However, being laid out in a 1:1 aspect ratio, it is a bit awkward to watch videos on the device. Almost all the videos available these days are laid out in 16:9 or 16:10 aspect ratio, so when you watch such videos, they lose height to fit the width. Being a square screen, it makes no sense to have screen rotation, and hence the Q10 does not have it.
It usually is a dicey and messy affair when it comes to having two different kinds of input methods on a smartphone. For instance, the touch and type interface on the Bold 9900 was a bit confusing at first, because it had both touch and a joystick, and it took a while for many users to decide which input method to use for what. Same was the case with a few Android devices such as Motorola Defy XT Pro, LG Optimus Pro C660, HTC ChaCha and Samsung Galaxy Chat.
With the Q10, however, BlackBerry has retained the keyboard’s use strictly to text input. For everything else, the super-smooth and responsive multi-touch capacitive touchscreen does the job. The lack of any navigation or call function keys also make this fact loud and clear. And the keyboard, is a delight to use. The keys are aptly sized, allow decent travel, and are very tactile. They also don’t have the loud clickety-clack sounds that some older BlackBerry models’ keyboards had. It took me about 30 minutes of typing on the Q10 to get re-accustomed to a physical keypad, but after that I couldn’t stop pinging people.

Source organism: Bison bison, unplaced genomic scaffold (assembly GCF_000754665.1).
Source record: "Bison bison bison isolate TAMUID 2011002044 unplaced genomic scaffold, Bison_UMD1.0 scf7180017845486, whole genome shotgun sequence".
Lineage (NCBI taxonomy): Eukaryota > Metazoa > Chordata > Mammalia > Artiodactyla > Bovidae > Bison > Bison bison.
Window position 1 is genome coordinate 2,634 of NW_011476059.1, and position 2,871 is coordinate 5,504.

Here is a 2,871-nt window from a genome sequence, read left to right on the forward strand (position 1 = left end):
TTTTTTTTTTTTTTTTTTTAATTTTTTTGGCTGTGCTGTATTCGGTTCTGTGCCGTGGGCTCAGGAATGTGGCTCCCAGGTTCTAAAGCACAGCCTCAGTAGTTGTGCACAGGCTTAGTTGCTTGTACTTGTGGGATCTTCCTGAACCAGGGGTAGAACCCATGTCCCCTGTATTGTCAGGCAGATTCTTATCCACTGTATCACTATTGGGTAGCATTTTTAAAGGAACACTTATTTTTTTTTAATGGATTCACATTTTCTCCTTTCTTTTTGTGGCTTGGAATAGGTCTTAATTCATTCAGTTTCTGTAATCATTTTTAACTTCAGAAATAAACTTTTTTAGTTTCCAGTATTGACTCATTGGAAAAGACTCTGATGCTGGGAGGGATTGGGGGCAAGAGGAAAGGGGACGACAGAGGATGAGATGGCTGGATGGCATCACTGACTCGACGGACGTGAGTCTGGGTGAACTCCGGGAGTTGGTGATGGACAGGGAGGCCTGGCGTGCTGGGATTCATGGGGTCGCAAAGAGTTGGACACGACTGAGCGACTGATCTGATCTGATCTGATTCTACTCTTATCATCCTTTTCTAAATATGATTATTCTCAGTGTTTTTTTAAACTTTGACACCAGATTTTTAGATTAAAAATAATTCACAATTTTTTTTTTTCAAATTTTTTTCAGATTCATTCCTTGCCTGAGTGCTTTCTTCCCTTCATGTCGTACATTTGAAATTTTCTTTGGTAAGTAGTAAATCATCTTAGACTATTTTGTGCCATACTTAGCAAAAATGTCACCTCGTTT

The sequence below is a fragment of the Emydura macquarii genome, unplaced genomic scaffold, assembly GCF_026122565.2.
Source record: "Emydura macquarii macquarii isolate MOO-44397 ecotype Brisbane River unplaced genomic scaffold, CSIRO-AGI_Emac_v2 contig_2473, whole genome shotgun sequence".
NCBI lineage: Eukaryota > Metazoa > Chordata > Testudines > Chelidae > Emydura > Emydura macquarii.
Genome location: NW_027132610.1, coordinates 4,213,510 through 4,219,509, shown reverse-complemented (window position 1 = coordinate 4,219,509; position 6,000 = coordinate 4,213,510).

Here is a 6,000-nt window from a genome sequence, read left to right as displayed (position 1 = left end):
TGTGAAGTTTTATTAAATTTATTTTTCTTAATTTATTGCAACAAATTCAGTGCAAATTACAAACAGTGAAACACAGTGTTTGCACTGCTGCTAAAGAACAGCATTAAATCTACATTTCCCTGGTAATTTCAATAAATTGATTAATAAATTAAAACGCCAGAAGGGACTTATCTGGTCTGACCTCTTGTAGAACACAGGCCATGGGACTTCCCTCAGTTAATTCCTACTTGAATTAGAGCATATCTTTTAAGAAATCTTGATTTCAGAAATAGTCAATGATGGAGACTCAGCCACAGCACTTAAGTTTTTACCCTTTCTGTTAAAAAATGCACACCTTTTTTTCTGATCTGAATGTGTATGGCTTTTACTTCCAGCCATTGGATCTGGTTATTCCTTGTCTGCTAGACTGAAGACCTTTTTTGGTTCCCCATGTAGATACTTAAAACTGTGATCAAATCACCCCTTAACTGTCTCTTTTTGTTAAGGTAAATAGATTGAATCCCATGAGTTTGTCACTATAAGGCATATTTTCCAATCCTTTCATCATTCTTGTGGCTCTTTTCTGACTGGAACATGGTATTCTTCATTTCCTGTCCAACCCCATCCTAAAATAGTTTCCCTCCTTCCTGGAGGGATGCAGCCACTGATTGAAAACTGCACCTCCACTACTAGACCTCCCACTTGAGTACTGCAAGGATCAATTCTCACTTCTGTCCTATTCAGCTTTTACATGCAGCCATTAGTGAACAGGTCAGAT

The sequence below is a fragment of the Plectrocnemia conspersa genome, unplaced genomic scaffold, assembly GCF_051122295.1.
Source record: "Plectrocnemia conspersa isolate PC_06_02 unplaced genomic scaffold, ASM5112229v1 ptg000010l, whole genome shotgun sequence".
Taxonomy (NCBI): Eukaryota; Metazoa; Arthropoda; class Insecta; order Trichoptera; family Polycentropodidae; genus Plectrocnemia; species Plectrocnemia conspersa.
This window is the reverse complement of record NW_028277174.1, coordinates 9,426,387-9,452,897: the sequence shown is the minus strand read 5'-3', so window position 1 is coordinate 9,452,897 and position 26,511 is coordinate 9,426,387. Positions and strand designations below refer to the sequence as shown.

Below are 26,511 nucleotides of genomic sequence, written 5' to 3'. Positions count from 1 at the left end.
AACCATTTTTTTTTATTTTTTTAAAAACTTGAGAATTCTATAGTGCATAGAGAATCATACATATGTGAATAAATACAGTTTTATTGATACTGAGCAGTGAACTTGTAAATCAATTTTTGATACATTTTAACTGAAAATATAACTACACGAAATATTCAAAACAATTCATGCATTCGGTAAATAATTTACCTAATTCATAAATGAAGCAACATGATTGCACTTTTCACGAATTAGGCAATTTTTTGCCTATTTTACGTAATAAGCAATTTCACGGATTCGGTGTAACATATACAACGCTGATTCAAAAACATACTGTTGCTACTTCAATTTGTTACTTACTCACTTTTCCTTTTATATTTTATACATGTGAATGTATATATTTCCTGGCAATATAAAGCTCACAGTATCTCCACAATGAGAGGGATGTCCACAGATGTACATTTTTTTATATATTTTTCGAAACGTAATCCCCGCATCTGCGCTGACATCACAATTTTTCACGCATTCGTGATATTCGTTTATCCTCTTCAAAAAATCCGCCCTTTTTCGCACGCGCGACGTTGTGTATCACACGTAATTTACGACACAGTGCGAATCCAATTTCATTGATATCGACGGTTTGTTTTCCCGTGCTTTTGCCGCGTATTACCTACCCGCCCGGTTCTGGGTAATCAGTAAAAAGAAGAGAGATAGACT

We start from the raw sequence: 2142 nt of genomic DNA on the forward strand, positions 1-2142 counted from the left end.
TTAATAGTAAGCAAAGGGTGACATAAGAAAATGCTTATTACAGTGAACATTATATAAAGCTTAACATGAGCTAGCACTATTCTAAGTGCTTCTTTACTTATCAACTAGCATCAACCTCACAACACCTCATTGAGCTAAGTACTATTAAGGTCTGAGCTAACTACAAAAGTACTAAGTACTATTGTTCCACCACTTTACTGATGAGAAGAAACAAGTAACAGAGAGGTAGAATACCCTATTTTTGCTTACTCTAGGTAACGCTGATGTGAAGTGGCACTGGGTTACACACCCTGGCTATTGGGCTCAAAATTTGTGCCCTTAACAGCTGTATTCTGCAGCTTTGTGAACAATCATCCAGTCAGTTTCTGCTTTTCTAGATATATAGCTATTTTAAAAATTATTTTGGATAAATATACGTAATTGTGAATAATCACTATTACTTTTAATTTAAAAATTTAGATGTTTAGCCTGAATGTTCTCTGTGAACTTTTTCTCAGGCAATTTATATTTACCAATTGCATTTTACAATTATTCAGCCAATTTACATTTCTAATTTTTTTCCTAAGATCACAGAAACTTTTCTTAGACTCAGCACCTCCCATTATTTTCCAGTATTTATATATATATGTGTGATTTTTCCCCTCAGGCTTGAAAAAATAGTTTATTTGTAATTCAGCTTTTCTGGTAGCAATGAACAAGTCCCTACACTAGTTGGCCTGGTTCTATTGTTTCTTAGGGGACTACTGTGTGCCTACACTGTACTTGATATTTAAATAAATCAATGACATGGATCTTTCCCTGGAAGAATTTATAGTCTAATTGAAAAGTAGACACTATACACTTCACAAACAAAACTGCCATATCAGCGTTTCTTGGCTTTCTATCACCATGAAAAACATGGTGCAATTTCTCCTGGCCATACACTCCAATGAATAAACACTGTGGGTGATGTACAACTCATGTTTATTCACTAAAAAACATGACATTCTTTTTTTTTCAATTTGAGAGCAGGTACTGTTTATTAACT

For a phone that’s meant to be a quintessential business phone, the Q10 has a decent camera. The camera setup is actually the same as seen on the Z10, 8-meg with LED flash at the back, and 2-meg on the fascia. The rear camera produces decent pictures with good colour reproduction and sharpness in daylight and well-lit indoors. But, it’s no HTC One-esque Ultrapixel camera or Lumia 920ish low-light superstar, and hence low light performance is sub par. However, because the Q10 has a Super AMOLED screen, images look better on the device now.
The Q10 has quite a few basic editing options like some vintage filters to add in the Pictures app, but BlackBerry needs to bring popular imaging apps to BlackBerry world ASAP, if it wants users to get hooked to this.
Specs and performance
BlackBerry has packed in a Qualcomm Snapdragon S4 processor with 1.5 GHz dual-core CPUs, with a 2GB RAM to go along with it. Number wise, the specs don’t look too fancy. But the way the BB10 handles this is amazing. Throughout the usage period there were no lags, no freezes and no bugs as well. The interface too, was like hot knife to butter.